It amazes me that so many people think twins are just adorable when they occurr from what is essentially an accident or glitch in the natural reproductive process, but then have mixed feelings when they result from effort, determination, and endless hope. Don't both scenarios produce beautiful children that are testament to the miracle of life?

Anonymous said...

This is a timely post, as I have recently been struggling to decide how to answer this very question. We have four-month old twins, conceived through IVF, and I get the "do twins run in your family?" or "whose side of the family has twins?" (obviously they do not understand that only the maternal side can pass down the tendency to have twins!) constantly. I swear I am going to say "no, but they run in our doctor's office" but I can never get up the nerve to actually say it.
I don't understand why the question bothers me so much- I suppose it is a natural question to ask a mother of twins (and I assume the person asking doesn't mean any harm), but to me it implies that the only acceptable way to have twins is to deserve it by means of lineage.
When we first announced we were pregnant with twins, and the inevitable questions followed, my DH used to say that they do (apparently, somewhere way back on my side of the family there were twins). But I felt that was "covering" and now I simply reply, "No," with a questioning glance meant to ask "why would you ask such a question?"
Today's post gives me the courage to give a more straightforward answer in the hopes that people will think twice about asking such questions, innocent or not.

Lollipop Goldstein said...

I know people mean no harm by the question--and most people are taken aback by how snarky I get with it. But it's hard transitioning from being able to go to the grocery store in peace to being accosted with fertility questions just because you're now taking along two babies. Because all these questions do subtly imply that there is a "proper" way to have twins.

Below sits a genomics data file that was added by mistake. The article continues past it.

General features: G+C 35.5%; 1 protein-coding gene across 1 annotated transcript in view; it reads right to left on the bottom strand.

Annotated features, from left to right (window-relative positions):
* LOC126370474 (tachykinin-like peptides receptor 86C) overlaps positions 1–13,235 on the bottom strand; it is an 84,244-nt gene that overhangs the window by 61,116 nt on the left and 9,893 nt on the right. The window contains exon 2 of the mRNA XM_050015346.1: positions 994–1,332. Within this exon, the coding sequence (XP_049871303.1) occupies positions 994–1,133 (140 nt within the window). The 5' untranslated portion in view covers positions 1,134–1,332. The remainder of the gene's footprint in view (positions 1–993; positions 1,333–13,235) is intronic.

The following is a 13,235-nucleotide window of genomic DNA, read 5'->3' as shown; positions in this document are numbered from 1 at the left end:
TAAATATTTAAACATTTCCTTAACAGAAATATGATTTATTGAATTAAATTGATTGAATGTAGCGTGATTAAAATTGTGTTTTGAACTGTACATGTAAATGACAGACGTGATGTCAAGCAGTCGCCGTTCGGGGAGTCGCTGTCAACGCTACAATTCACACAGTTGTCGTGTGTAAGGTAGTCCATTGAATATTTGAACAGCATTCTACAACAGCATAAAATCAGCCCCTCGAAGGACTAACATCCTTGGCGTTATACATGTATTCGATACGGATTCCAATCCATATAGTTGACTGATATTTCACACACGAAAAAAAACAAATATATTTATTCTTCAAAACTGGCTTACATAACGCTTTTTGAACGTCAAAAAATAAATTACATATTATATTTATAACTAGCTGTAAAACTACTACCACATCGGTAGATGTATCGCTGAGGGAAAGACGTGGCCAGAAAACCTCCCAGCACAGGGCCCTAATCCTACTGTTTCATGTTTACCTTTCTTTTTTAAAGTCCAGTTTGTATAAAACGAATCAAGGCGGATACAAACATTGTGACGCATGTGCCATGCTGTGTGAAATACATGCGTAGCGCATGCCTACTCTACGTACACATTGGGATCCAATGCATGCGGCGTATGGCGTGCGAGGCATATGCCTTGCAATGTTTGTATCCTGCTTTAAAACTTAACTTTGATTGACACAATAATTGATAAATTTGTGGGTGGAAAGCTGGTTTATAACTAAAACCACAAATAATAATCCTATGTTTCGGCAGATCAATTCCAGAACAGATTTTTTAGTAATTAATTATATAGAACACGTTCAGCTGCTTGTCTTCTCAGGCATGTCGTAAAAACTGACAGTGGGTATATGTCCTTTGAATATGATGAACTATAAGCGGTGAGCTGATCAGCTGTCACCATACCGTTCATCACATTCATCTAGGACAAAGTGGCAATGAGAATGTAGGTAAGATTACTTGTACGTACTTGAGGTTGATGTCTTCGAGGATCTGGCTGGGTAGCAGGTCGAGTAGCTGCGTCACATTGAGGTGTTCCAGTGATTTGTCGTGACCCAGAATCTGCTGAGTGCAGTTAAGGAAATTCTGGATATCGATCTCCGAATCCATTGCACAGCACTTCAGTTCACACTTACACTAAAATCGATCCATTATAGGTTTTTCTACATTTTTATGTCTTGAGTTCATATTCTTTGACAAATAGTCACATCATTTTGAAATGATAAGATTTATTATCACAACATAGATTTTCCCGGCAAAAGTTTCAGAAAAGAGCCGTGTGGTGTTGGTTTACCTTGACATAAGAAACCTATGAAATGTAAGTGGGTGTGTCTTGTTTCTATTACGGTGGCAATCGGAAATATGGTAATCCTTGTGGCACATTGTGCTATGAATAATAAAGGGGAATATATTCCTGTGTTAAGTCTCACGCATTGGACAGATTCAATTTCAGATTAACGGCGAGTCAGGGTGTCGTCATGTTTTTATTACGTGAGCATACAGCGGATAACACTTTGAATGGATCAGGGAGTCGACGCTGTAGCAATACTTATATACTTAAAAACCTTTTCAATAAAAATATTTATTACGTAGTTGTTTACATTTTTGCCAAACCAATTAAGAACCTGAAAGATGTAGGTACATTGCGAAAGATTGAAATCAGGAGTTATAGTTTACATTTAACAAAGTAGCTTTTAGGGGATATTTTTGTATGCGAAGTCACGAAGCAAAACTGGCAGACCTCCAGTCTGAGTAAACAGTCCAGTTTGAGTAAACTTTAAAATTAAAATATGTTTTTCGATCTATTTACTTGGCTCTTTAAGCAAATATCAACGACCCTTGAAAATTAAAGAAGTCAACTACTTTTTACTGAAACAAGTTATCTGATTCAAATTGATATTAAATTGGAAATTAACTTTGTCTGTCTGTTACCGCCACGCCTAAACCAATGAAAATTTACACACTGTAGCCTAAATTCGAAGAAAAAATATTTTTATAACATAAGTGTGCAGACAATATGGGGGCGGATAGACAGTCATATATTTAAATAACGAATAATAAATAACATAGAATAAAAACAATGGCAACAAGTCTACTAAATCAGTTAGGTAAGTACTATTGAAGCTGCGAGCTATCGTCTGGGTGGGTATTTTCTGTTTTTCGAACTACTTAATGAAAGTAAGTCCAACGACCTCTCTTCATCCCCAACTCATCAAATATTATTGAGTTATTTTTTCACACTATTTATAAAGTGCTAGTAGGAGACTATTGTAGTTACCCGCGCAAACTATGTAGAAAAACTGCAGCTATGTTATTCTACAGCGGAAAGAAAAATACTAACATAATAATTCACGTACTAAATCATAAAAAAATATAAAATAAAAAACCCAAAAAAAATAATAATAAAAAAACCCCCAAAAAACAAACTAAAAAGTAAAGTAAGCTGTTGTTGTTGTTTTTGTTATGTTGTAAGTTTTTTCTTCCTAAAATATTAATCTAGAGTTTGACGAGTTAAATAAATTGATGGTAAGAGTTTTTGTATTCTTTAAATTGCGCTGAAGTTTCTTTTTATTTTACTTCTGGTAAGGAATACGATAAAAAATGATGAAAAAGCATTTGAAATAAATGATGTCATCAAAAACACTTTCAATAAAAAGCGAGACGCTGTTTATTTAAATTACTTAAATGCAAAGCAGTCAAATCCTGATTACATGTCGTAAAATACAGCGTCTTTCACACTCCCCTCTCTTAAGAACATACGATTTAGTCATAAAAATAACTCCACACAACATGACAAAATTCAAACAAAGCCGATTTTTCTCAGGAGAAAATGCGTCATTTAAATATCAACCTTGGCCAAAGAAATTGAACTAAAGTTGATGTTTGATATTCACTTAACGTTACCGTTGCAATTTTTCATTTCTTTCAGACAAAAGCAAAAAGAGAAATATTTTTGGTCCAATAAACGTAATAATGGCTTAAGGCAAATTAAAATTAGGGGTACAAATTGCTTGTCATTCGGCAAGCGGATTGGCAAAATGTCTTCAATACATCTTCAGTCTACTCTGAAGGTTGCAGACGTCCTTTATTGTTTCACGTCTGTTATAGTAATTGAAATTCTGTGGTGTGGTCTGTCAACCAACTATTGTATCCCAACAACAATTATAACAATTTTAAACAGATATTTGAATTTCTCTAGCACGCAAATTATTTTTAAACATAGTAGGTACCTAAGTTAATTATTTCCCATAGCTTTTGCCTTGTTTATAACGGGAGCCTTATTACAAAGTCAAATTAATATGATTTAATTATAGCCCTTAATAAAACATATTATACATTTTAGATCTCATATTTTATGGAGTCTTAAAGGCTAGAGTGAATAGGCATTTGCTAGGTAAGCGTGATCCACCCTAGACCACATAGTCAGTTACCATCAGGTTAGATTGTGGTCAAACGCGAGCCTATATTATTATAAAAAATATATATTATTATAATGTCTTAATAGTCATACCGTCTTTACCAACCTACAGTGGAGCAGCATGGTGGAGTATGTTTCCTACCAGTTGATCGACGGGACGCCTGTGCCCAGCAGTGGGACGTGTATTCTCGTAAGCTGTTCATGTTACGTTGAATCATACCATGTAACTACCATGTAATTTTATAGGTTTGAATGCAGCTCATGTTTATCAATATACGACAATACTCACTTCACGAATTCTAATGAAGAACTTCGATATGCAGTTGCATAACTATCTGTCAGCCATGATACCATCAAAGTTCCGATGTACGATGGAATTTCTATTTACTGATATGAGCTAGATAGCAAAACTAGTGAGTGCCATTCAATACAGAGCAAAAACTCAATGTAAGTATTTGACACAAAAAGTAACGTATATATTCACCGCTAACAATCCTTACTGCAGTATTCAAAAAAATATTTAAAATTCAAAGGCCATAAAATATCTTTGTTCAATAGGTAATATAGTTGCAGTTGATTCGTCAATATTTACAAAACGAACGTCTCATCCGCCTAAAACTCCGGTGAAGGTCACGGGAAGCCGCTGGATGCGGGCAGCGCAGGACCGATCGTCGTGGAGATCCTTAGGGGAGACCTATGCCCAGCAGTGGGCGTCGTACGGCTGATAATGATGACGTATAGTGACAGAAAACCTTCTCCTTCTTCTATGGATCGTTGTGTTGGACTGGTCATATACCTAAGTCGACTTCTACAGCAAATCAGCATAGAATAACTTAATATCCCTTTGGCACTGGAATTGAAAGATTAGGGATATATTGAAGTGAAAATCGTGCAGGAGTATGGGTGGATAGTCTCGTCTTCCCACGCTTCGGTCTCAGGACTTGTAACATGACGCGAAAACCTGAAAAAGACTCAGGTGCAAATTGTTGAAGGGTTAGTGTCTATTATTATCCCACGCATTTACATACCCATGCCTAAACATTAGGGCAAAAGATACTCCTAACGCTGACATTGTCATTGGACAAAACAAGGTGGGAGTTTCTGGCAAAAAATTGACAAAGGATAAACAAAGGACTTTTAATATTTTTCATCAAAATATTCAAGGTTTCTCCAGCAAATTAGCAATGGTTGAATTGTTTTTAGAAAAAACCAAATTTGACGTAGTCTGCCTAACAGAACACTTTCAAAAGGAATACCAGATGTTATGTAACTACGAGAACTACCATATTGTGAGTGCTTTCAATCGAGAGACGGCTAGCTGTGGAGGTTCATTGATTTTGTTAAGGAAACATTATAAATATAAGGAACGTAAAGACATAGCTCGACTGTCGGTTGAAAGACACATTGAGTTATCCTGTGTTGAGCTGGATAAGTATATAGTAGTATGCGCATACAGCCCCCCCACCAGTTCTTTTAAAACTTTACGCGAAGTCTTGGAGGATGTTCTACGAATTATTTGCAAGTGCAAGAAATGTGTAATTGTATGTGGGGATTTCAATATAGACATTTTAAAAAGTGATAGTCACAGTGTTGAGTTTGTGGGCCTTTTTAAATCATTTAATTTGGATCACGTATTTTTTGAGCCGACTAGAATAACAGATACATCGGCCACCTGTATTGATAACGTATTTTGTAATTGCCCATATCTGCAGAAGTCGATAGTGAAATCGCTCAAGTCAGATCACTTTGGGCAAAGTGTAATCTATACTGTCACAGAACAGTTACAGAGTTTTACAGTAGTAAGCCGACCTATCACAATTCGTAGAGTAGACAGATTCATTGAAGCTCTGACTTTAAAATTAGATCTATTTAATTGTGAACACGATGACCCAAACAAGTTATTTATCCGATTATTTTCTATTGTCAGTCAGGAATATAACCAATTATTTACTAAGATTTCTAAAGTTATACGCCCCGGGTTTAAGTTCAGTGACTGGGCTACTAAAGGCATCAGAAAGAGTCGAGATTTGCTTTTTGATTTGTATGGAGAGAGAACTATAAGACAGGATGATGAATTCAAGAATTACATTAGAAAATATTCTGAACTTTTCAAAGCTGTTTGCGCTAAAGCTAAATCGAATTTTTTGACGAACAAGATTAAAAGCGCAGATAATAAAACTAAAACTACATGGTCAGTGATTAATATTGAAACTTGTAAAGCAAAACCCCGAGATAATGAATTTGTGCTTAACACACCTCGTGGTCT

My husband looks at the person and says, "no, but like us, they could run in your family with the right drugs." That takes guts :-) I'm more of the lecturing, school-marmish type. Ask me a question and you're going to get a real answer.

Anonymous said...

I get the twins question all the time -- regarding my two sons who are not only not twins, but not biologically related. :-) Our adopted almost-5 year old is small and developmentally delayed, so he looks 3 1/2 at best. Our biological 3 1/2 year old is ... well, 3 1/2 and on track. *Everyone* assumes they are twins. At first, I corrected people and said one's adopted, etc, etc. Now I just smile, say "no, they're not twins" and leave it at that. I'm not at all ashamed of how my family was formed but not every random Joe in the grocery store needs to know personal details.

As for the 6 kids comment ... my reaction to that was that really, many people don't know about the differences between various forms of ART. For example, you're more likely to get higher-order multiples with, say, IUI than IVF -- but someone who's never been through either isn't going to be able to differentiate. They've just heard that some fertility treatments result in multiples.

Anonymous said...

When I get the twins comments about whether they run in my family, I say "no - its due to my age". Well, that is true, had I not been 44 when I conceived, I probably wouldn't have done IVF. I also am suprised at the negativity when I do tell someone that we did IVF twice - like we did something wrong. My favs are "well, I never would have done that". To which I answer, well, it was either IVF or no children.